From the readers: Cinderellas, Bonnie & Clyde, Manson and more

It is time, once again, to turn things over to my awesome readers for another batch of fun and insightful comments...

A plumbing repair that cost just $2.20 ... in 1906: Jim Fahringer writes: "These old billheads are really neat. Recently I sold some on eBay from the York area. They are actually quite collectable. You translated the billhead for any reader who could not read the fancy cursive handwriting. One of the things that I really like about these old billheads is the beautiful cursive writing. What is really sad is that in about 20 more years, most people will not be able to read any cursive writing since it is no longer being taught in most schools!"

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Top of an old box of Tiddledy Winks: Leslie Ann, who blogs at Lost Family Treasures, writes: "I love the game Tiddly Winks! Just a few months ago I found a game of Tiddly Winks (packaged in a tin) in Gander Mountain. I haven't seen this game since I was a kid, so naturally I had to buy it."

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Saturday's postcard: Wanamaker's and the 1911 World Series: Wendyvee of Wendyvee's writes: "I've been to Philly scads of times but I've never made it to Macy's (Wanamaker's). ... Maybe I'll give it a whirl around Christmas. It's such an iconic building! Nice research on the 1911 Series."

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Vintage photo of a 1936 Ford: Anonymous writes: "Oh, wait! For a minute there I thought this was an unpublished photo of Bonnie and Clyde!"

Note from me: Hmmm. Maybe there's a little resemblance. (See photos at right.) Of course, Bonnie & Clyde never lived to see a 1936 Ford. They were gunned down on May 23, 1934.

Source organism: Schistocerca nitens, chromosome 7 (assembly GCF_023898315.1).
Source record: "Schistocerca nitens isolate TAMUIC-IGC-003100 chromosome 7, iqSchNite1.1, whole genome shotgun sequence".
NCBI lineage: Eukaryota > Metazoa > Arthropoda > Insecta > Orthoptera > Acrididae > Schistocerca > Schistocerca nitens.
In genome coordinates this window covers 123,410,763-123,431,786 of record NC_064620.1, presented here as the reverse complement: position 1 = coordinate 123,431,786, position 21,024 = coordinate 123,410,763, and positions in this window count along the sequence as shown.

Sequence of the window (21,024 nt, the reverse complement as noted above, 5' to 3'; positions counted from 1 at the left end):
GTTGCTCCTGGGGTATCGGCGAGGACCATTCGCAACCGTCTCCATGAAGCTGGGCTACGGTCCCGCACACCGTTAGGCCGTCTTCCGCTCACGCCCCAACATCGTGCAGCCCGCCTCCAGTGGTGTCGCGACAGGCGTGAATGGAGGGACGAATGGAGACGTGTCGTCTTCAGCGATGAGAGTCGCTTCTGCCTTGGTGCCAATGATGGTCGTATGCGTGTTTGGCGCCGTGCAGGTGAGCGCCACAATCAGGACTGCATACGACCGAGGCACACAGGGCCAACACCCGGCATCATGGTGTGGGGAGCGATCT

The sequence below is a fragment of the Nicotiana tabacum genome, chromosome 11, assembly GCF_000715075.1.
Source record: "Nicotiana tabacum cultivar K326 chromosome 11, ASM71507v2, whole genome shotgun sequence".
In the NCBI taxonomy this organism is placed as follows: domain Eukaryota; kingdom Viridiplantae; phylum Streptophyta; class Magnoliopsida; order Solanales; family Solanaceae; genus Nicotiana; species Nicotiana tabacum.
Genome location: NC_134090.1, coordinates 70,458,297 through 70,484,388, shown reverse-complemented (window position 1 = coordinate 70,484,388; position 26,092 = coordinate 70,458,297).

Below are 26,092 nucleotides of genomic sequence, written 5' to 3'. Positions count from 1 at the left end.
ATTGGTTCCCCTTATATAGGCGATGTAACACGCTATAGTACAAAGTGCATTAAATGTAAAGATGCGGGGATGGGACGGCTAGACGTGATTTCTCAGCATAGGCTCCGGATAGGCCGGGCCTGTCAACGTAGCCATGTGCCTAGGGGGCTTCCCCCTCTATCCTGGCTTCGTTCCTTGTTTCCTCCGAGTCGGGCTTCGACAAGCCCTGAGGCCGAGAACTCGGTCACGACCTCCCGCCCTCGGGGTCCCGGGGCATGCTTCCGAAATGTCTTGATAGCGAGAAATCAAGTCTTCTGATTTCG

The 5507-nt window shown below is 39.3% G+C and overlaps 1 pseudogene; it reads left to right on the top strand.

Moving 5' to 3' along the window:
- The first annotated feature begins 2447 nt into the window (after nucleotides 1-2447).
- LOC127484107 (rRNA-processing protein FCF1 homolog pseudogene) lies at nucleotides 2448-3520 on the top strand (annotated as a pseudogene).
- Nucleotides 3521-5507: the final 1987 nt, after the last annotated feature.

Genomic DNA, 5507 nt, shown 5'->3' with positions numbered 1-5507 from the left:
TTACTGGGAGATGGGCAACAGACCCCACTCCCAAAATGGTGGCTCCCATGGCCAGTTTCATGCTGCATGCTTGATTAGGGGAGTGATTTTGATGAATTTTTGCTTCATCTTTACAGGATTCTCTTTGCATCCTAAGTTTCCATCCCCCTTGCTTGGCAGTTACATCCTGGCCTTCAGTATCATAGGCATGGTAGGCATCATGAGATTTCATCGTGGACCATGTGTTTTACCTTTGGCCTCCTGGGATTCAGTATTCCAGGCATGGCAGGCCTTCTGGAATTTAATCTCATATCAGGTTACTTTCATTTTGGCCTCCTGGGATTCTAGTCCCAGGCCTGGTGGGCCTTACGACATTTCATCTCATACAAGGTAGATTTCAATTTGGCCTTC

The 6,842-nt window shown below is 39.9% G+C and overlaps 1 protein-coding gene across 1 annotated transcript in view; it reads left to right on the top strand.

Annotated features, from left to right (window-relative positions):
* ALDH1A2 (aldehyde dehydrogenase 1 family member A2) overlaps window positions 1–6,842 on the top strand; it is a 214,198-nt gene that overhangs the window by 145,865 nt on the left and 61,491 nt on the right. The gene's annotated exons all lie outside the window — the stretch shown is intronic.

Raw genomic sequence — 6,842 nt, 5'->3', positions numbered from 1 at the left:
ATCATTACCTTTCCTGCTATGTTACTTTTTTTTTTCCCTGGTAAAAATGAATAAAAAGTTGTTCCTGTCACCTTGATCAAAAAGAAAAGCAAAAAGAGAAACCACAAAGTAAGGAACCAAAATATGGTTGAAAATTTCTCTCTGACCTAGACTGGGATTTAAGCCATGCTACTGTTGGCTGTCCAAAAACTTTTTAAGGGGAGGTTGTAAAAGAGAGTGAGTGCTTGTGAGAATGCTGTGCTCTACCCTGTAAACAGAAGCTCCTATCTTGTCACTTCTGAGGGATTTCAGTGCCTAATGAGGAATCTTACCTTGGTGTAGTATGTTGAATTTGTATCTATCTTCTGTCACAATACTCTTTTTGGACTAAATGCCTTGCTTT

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Turning my negative thoughts about ephemera into positives: Wendyvee writes: "I can't even begin to imagine how many negatives end up in landfills every single day. Kudos to you for giving some a bit of an afterlife. Love the woman in the kitchen. What a classic slice of life!"

And Justin Mann of Justin's Brew Review writes: "I absolutely love the title of this post. Admittedly, you had me fooled for a minute. I couldn't figure out how you could possibly be having negative thoughts about ephemera! This is a really interesting look at negatives, which I had just about forgotten. They've gone the way of flash bulb sticks. Like roadsidewonders, I love the negative of the woman in the kitchen. As always, nice work!"

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Neat stuff from an 1880 volume of Edgar Allan Poe's works: Dianne writes: "Loved Leary's bookstore [in Philadelphia]! My Dad would take us there for an annual road trip. We were each allowed to choose books from Leary's children's section for our personal libraries. Fabulous place!"

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Vintage poster stamps from Highland Linen Writing Paper: Wendyvee writes: "One of my fondest memories of my Grandmother's house involves 'Cinderella Stamps'. She saved Christmas Seals — and various other stickers that used to be common with junk mail marketing campaigns — in a shoe box in her dining room closet. When we visited three or four times per year, she would give me the box and a stack of notebook paper and I was in sticker heaven."